Mays Needs to Grab Control of Merger

Saturday, March 23, 2013, Vol. 6, No. 13

Maybe most of the work of the schools merger has been done by the countywide school board. That’s a big maybe.

Even with that assumption, it is still hard to put a happy face at the top of this assignment that counts for most of a critical grade our elected leaders should get.

The merger was going to be tough to pull off even under the best of circumstances. Very little about this has been “the best.”

So less than five months before the first day of classes for the consolidated school system about the best we can hope for is that what had been two school systems will begin the school year much as they were before the merger. Some policies now apply to both school systems. So do some specific goals and procedures.

But what happened to the idea that this was the opportunity to build something that was more than the sum of its parts, you may ask.

It is still being dragged behind the speeding and careening big rig that our elected leaders are fighting with each other to control. We should say they seem to be fighting to make sure the others in the cab with them don’t get control of the truck.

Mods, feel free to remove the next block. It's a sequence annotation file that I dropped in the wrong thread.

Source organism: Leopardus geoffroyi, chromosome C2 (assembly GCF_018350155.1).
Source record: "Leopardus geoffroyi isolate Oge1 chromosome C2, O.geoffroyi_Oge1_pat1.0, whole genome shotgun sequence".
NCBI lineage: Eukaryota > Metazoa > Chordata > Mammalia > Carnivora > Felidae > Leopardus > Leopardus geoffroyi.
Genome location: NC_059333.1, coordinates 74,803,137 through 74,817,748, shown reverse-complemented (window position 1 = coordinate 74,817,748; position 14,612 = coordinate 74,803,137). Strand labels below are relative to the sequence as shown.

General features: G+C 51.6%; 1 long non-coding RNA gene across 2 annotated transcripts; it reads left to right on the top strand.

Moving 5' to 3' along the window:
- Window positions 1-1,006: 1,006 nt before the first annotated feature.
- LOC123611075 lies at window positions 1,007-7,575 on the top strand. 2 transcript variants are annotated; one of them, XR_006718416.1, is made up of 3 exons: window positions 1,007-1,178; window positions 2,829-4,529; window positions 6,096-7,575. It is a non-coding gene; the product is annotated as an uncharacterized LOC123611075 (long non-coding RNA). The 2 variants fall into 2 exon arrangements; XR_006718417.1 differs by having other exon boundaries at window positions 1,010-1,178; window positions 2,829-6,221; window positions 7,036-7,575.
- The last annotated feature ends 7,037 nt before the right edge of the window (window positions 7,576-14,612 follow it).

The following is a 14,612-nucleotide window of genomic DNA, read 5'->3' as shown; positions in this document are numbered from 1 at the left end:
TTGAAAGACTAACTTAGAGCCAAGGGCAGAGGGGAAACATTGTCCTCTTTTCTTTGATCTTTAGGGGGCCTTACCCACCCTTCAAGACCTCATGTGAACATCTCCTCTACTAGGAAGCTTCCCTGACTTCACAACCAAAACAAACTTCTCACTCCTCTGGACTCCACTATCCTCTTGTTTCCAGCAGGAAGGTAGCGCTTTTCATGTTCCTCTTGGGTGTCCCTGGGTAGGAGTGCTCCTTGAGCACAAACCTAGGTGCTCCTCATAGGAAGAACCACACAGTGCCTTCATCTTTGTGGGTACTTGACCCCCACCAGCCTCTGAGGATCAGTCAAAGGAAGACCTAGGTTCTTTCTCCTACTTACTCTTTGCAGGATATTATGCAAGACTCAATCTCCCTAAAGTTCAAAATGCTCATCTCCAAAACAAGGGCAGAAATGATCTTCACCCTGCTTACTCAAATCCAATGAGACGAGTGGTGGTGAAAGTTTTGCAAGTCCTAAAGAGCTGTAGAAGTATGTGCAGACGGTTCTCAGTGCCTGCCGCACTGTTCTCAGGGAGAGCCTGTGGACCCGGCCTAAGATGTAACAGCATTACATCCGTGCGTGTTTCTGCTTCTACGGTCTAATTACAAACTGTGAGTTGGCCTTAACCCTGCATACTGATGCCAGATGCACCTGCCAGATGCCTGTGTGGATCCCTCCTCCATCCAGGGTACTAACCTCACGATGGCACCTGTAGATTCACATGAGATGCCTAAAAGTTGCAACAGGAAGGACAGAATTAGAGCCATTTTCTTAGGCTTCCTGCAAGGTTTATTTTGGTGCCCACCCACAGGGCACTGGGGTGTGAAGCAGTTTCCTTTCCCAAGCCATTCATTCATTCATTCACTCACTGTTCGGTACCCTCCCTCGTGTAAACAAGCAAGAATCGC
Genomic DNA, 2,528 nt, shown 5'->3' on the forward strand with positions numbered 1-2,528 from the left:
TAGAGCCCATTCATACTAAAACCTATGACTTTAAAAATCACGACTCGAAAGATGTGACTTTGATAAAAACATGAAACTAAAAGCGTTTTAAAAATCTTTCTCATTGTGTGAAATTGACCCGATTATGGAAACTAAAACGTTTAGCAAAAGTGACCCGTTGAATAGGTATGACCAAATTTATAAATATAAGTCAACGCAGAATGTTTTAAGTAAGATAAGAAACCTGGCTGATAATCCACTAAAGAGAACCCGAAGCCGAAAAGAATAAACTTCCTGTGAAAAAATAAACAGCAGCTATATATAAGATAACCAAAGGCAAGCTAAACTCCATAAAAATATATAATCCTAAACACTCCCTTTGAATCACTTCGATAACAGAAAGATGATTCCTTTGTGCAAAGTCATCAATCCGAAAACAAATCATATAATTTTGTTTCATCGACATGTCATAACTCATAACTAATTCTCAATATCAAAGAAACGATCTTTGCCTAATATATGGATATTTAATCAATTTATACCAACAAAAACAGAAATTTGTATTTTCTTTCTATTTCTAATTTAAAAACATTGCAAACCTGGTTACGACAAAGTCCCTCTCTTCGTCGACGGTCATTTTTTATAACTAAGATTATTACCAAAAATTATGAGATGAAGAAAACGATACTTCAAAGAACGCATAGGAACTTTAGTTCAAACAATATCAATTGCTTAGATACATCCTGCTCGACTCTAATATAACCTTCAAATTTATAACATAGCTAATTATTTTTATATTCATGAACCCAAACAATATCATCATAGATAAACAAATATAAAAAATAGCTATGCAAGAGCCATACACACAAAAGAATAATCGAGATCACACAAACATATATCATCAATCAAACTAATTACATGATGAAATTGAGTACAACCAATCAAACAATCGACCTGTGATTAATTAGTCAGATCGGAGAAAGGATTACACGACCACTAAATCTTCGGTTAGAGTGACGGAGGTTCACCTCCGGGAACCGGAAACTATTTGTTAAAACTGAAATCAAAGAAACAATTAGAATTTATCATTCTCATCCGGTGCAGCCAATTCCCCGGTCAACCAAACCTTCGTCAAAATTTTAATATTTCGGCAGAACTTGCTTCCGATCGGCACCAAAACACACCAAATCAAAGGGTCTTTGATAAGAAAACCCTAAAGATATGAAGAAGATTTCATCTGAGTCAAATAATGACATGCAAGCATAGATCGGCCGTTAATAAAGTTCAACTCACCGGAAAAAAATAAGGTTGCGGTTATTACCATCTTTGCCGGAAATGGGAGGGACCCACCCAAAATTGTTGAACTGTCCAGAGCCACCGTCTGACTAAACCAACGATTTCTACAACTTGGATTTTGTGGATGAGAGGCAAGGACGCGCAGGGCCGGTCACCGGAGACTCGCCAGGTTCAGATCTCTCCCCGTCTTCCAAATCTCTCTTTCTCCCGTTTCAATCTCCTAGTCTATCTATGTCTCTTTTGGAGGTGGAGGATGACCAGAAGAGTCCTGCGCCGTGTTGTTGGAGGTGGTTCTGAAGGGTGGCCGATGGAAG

The 23-member countywide school board was supposed to go down to seven members on Sept. 1. But the Shelby County Commission has again shuffled the deck and sent to Memphis Federal Court a convoluted plan to instead make that a 13-member countywide board. And those six new members could be appointed by the commission as soon as they get the green light from U.S. District Court for the Western District of Tennessee Judge Samuel “Hardy” Mays.

The commission’s original thinking was that it would be easier to make the school board the same size as the commission and use the same set of district lines.

Only the district lines aren’t the same, because that would put some incumbent school board members in the same district as others and possibly lead to lawsuits over shortening the terms of elected school board members.

So the district lines are not identical and the electorate faces the prospect of school board elections in 2014 and 2016 in which they will once again – three times in five years – elect a set of school board members to “one-time-only” terms of two years to stagger school board terms under state law.

The pursuit of something better in public education is now framed as something more gradual. That translates to the powers that be will get started on it when they are through playing games with each other.

Mays should take control of the merger now. A court-mandated merger timeline with the backup of court action to make decisions elected officials have had numerous chances to make and haven’t is the only way to end the games where the rules change every time a gavel falls on another meeting.